Climate cases keep landing in state court. Why it matters

Source: By Jennifer Hijazi, E&E News reporter • Posted: Wednesday, June 3, 2020

Flooding at the Golden Gate National Recreation Area in San Francisco. Municipalities in California and other states claim that emissions from fossil fuel development are financially damaging. National Park Service

Judges across the country have now determined that climate lawsuits against oil and gas companies belong in state courts.

But while legal experts say that state judges may be more open to climate arguments lodged by U.S. states, counties and cities, the municipalities still face multiple hurdles in their quest to force Big Oil to pay for sea-level rise and other local impacts worsened by the continued use of fossil fuels.

“There’s no guarantee that even in states like California that the state courts ultimately will side with the plaintiffs,” said University of California, Berkeley, law professor Dan Farber.

“It’s a major expansion,” he continued. “There are some real legal issues involved where there are legitimate arguments, so we don’t really know what the California Supreme Court would ultimately rule.”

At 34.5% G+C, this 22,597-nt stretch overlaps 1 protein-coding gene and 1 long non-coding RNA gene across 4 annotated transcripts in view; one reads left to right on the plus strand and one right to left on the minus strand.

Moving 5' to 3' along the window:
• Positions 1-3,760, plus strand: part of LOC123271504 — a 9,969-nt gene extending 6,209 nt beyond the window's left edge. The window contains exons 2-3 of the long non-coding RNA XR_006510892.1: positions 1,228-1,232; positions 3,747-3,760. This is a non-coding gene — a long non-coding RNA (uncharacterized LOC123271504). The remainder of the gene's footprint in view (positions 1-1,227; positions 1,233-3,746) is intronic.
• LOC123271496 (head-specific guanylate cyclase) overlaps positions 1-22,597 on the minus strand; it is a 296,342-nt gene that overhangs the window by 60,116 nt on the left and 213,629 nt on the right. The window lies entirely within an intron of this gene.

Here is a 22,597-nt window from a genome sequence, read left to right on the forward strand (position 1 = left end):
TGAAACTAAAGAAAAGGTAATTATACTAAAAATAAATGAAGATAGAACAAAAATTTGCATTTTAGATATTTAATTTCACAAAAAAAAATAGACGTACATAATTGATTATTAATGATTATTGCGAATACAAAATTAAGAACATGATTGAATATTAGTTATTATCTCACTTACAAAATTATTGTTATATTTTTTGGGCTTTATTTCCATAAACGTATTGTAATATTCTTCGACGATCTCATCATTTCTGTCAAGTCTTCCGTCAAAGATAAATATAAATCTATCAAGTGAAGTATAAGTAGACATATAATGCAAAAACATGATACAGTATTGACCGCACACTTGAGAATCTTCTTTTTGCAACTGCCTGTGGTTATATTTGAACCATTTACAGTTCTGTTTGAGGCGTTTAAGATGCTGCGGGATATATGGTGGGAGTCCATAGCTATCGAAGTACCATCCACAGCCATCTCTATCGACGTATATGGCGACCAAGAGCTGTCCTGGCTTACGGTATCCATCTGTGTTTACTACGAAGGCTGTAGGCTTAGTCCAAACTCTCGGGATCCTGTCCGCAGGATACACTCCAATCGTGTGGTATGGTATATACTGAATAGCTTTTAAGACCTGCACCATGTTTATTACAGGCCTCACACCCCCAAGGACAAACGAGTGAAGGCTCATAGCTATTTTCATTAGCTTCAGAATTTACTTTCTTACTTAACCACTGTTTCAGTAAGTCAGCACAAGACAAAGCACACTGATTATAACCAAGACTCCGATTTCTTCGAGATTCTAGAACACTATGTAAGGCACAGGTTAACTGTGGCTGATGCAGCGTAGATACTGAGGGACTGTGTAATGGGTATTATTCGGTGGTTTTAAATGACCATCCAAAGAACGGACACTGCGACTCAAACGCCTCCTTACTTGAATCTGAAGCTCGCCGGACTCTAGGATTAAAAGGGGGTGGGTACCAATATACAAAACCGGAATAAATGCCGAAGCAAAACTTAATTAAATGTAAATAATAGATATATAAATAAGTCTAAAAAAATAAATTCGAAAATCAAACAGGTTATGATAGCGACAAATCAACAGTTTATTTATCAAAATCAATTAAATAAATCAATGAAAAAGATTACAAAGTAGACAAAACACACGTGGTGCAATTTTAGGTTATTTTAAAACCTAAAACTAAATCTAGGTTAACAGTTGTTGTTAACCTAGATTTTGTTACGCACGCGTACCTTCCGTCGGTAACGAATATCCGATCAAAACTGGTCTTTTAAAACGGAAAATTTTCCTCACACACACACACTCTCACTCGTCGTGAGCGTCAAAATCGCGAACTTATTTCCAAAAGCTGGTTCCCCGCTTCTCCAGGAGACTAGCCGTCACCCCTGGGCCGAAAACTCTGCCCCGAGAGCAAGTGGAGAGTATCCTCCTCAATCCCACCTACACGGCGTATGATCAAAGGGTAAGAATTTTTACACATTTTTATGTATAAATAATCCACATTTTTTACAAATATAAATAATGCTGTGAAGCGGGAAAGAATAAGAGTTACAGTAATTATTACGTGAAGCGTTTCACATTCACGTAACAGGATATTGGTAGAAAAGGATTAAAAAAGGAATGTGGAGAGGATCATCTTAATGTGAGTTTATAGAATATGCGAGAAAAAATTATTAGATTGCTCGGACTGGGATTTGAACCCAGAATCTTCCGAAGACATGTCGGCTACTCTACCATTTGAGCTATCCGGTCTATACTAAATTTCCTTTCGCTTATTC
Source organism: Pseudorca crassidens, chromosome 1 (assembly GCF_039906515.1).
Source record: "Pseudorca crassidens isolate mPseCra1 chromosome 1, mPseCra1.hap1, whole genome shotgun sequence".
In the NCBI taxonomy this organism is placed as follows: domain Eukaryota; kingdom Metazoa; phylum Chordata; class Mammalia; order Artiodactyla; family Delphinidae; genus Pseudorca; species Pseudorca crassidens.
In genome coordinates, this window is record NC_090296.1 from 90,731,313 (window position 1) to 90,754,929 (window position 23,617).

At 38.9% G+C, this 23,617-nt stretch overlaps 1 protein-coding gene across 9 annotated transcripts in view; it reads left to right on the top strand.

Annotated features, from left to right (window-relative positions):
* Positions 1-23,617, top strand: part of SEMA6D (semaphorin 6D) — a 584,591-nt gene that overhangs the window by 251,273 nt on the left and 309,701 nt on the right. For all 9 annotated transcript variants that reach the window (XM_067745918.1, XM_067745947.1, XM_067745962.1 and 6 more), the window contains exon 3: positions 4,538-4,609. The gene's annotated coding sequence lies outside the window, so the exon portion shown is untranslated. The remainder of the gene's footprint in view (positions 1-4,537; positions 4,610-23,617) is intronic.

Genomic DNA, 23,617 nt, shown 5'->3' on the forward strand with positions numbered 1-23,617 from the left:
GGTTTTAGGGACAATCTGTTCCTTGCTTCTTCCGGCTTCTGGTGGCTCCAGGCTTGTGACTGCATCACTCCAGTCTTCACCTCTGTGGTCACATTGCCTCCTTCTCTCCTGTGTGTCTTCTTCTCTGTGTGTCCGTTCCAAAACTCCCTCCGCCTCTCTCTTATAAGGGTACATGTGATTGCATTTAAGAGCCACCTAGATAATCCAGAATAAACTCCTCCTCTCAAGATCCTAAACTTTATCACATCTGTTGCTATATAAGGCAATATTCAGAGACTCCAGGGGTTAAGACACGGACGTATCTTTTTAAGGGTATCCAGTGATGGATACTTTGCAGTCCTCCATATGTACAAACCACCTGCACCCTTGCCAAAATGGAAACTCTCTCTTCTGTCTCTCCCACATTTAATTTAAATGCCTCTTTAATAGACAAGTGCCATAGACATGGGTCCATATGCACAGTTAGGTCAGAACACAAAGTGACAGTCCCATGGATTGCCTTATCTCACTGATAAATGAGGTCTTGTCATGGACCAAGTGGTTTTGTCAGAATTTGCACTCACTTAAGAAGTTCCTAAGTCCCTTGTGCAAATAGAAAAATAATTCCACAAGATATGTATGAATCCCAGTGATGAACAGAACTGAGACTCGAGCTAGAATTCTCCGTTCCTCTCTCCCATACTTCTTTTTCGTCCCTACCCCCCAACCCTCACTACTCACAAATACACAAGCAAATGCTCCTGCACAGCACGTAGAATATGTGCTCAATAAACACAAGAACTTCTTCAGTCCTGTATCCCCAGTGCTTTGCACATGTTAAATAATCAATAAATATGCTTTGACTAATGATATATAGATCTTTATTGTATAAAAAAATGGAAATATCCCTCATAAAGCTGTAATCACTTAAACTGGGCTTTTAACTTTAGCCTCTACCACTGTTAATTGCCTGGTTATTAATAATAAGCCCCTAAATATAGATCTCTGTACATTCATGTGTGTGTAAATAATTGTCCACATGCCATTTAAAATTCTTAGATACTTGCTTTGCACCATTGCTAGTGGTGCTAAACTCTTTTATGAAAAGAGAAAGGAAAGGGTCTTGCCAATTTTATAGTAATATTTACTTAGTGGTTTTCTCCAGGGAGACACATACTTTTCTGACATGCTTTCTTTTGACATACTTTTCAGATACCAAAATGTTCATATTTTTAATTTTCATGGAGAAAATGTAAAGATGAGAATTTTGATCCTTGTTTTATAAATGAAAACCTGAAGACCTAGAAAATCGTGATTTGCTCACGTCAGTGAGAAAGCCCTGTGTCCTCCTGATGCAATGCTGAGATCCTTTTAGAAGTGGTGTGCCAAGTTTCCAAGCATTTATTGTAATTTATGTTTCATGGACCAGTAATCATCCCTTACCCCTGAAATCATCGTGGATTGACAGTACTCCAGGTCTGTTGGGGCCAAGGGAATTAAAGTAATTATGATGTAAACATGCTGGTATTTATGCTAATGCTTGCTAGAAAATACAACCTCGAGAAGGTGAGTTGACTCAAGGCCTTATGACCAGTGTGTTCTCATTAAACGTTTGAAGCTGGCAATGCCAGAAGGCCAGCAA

But one thing is clear: Under local judges, Farber said, “the states get a chance to give their opinion.”

Climate damages cases launched by U.S. cities, counties and one state to hold oil companies accountable for their products’ contributions to climate change have been stuck in prolonged legal debate over whether the disputes should land in state or federal court.

The localities that have sued say they’re using state tort law to target a campaign of deception by industry regarding the use of fossil fuel products — claims that have been successfully used against other industries in places like California.

Oil companies like Exxon Mobil Corp. and BP PLC have tried to convince judges that the cases actually raise federal common law questions because they seek to control emissions in the face of widespread climate change. If the cases were to land in federal court, a judge could decide that those arguments are preempted under the Clean Air Act.

Federal judges that have weighed venue questions in cases from Baltimore and California have disagreed, finding that the battles belong in state court.

But the question of whether state law is preempted by federal law is not dead in the water just because the cases are not in federal court.

Judges may have ruled against a “complete” preemption argument — the tactic that turns state claims into federal claims — but there are other types of “ordinary” preemptions that are still on the table, noted law professor Karen Sokol from Loyola University, New Orleans.

“That doesn’t mean that the defendants can’t — and they certainly will — raise [ordinary] preemption, which is how it’s normally raised in state court,” she said.

Oil companies, though, may face a tougher sell of their preemption claims in state courts, said Alice Kaswan, a law professor at the University of San Francisco.

“State courts are traditionally our common law courts,” she said, “and so they may be more protective of state common law when it comes to the preemption question than federal courts.”

‘Judge-made’ law